The Pennsylvania State Ethics Commission has found that a former Cheswick councilman who was a longtime vendor for the borough violated the Ethics Act by engaging in a conflict of interest and ordered him to pay $1,000 to the commonwealth as part of a consent agreement.
Brian Harvanek, 53, of Cheswick said he has already paid the money.
In a 17-page report released Friday, the commission said Mr. Harvanek, 53, failed to file required Statements of Financial Interests in 2009 and 2010; filed incomplete statements in 2011 and 2012; and voted 25 times to approve payments from Cheswick to his company, All Time Truck and Car Service, for work done on borough vehicles.
All the ethics violations stem from Mr. Harvanek owning a corporation that did business with Cheswick while he was an elected official there from January 2010 until this past December.
While Mr. Harvanek said he was not solely responsible for the ethical lapses -- he placed some blame on the borough solicitor for giving bad advice -- he acknowledged shortcomings in how he handled his affairs where business intersected with politics.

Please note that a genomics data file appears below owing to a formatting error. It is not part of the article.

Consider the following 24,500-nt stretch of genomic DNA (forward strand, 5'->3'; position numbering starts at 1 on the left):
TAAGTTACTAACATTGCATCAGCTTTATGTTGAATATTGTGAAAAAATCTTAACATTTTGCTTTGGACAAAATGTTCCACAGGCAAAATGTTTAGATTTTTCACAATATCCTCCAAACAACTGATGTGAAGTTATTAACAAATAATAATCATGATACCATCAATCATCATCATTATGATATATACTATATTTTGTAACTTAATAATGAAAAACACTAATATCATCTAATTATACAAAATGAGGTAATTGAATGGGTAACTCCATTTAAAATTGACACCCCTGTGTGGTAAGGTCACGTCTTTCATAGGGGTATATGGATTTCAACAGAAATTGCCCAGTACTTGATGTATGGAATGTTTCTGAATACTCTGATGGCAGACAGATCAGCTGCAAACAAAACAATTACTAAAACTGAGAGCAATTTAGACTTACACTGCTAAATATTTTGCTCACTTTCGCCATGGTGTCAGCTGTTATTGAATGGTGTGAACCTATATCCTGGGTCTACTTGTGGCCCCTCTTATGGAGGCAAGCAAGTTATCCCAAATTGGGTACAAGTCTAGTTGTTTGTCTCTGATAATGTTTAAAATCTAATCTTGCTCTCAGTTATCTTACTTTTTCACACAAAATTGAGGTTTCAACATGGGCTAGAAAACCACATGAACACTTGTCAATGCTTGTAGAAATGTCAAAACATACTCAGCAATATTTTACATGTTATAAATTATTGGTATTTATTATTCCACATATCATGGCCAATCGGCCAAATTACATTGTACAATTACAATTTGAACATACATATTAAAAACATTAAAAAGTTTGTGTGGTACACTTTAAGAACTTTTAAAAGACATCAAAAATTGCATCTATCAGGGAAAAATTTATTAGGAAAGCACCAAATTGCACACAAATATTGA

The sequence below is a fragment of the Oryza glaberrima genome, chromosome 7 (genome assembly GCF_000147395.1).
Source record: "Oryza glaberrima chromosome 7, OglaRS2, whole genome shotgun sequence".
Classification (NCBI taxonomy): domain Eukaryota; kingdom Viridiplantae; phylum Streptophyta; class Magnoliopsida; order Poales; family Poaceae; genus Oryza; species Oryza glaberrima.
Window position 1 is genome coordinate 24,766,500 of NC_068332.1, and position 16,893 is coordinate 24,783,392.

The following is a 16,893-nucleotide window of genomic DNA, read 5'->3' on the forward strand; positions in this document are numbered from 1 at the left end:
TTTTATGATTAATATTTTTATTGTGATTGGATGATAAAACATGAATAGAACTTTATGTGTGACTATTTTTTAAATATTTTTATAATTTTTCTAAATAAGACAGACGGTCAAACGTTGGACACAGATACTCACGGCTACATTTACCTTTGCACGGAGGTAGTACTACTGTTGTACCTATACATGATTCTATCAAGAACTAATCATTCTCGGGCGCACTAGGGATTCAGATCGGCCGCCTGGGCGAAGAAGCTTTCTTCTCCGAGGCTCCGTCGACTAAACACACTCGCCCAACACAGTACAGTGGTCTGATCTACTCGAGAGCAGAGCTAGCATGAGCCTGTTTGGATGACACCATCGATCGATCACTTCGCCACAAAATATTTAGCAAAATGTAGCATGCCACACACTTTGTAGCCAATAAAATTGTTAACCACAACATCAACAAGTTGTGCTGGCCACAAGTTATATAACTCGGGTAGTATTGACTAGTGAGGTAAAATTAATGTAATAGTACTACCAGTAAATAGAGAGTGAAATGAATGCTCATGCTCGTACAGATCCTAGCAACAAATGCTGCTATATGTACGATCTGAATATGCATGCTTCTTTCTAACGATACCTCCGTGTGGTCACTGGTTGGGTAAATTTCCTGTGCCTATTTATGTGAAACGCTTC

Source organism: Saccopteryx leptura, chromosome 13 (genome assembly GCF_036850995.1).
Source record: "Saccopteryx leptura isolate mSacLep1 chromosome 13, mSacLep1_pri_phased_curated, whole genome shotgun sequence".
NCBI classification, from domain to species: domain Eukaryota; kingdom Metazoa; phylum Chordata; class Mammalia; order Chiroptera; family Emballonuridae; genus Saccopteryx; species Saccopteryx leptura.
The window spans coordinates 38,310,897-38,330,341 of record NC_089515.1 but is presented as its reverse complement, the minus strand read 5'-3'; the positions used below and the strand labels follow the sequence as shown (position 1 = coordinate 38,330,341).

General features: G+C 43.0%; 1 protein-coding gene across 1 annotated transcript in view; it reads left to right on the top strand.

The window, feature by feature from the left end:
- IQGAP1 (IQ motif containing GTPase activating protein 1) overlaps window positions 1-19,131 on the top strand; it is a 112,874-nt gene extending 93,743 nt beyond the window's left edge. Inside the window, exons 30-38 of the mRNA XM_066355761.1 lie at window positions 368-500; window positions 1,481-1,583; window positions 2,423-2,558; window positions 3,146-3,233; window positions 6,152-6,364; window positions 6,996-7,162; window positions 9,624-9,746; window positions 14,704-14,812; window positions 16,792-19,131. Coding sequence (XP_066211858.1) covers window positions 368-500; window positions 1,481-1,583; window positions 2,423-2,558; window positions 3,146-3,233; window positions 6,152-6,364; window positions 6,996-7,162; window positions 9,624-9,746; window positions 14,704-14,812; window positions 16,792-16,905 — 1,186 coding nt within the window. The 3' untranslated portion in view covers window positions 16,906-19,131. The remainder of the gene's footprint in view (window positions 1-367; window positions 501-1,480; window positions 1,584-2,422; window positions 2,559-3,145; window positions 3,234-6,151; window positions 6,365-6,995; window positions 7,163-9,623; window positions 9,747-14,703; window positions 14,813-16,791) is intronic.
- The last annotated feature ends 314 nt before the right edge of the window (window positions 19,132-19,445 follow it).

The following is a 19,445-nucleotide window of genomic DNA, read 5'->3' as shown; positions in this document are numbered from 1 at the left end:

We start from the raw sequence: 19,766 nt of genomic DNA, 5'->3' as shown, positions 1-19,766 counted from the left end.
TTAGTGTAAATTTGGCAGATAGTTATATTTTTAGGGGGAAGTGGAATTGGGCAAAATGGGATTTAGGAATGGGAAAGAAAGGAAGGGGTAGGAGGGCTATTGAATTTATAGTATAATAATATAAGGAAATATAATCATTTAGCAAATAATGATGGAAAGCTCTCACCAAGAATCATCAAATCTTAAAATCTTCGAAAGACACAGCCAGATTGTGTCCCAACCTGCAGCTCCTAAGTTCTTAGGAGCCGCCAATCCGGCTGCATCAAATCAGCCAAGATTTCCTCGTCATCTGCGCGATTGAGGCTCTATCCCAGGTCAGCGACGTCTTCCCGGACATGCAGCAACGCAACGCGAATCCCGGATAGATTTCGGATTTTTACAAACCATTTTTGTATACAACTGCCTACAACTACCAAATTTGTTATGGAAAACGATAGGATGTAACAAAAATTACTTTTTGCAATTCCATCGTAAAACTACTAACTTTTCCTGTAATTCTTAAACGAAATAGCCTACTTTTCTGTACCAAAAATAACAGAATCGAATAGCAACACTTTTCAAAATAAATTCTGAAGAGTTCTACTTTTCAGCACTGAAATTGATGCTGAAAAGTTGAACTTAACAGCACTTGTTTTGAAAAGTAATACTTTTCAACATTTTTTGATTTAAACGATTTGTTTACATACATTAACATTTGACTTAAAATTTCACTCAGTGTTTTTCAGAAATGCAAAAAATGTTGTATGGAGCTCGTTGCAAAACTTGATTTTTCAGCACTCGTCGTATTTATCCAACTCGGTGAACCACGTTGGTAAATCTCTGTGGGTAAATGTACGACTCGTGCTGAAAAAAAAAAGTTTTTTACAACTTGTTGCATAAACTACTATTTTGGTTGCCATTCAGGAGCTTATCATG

Contrary to the ethics commission's findings, Mr. Harvanek said he never voted on a payment to All Time while he was a councilman. The report indicates that he told the commission in November that he abstained from such votes but did not always have a chance to voice his abstention.
State law bars public officials and their businesses from signing a contract worth more than $500 with the government body they serve without "an open and public process." But from November 2009 through June 2013, 26 All Time invoices were for more than $500, the report said.
Mr. Harvanek acknowledged that he was ignorant of the ethics laws when he took office but said he got bad advice from borough solicitor, Anthony Colangelo, who he claimed told him to submit multiple invoices for less than $500 to avoid ethical concerns.
"That's something that's between my client and myself," Mr. Colangelo said. "I'm not prepared to comment on it."
The commission declined to find that Mr. Harvanek violated the $500 limit provision because he "did not utilize the authority of his public office to facilitate such contracts."
Jonathan D. Silver: firstname.lastname@example.org, 412-263-1962 or on Twitter @jsilverpg.